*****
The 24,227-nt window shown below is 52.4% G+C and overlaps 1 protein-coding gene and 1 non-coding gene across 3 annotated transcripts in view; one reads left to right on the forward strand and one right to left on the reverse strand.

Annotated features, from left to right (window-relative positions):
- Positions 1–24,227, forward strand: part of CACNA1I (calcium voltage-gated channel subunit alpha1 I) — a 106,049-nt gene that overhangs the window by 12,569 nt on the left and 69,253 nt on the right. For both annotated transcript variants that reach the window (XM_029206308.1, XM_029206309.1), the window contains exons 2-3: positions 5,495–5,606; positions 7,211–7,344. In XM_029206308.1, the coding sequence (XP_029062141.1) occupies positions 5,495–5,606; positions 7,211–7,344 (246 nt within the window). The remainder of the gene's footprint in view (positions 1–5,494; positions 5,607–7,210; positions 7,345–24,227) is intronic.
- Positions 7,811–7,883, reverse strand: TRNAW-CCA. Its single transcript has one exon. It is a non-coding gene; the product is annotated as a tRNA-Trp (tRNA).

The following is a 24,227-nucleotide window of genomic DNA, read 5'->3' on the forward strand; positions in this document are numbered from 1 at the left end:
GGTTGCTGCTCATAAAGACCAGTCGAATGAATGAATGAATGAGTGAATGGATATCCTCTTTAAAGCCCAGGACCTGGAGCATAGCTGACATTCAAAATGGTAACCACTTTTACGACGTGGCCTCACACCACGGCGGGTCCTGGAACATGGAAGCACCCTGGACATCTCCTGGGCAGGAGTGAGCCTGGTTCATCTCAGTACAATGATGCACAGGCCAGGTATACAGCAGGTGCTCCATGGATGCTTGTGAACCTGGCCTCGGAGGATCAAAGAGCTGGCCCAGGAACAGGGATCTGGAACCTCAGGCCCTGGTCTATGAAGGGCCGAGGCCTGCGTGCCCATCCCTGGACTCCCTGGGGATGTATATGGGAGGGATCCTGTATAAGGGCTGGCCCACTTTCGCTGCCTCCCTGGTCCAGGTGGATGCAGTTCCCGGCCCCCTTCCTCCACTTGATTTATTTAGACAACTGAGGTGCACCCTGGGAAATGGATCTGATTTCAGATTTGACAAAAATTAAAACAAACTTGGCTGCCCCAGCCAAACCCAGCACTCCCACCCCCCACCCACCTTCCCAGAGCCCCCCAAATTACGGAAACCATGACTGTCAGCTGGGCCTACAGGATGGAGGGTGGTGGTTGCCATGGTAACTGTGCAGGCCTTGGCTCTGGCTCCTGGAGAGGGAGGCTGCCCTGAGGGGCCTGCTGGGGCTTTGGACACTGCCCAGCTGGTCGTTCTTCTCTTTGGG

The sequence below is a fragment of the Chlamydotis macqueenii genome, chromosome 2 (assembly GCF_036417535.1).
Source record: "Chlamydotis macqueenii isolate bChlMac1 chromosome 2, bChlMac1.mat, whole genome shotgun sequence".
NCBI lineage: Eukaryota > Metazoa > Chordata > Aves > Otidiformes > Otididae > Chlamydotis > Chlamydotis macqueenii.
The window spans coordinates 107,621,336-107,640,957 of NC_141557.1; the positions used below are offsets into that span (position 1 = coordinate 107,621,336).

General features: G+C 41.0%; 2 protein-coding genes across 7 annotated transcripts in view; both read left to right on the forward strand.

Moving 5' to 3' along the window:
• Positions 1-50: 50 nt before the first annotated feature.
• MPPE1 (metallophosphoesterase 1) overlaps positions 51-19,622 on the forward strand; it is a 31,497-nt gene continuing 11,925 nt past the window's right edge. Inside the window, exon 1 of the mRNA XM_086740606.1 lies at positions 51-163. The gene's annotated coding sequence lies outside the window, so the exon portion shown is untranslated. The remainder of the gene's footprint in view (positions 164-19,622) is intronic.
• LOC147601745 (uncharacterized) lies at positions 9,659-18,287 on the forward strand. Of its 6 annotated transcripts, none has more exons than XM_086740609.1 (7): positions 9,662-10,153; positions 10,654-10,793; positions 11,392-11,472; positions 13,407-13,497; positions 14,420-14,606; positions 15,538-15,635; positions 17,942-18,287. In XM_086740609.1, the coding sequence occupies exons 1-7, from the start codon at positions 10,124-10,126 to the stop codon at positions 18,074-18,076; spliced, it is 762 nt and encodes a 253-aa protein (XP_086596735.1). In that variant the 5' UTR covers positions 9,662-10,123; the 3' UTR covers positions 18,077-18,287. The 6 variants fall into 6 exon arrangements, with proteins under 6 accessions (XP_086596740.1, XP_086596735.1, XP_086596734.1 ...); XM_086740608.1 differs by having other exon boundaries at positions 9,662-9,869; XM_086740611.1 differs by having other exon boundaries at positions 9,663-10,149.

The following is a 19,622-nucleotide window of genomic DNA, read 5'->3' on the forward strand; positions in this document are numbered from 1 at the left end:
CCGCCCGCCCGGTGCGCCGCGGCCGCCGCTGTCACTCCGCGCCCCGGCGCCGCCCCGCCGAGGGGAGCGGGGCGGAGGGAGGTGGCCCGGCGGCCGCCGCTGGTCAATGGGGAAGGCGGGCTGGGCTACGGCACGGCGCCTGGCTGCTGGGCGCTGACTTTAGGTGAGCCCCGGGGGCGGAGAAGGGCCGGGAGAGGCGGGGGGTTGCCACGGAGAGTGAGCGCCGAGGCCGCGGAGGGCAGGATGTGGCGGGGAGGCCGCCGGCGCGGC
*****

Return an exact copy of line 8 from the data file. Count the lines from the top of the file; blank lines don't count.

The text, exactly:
Source record: "Chlamydotis macqueenii isolate bChlMac1 chromosome 2, bChlMac1.mat, whole genome shotgun sequence".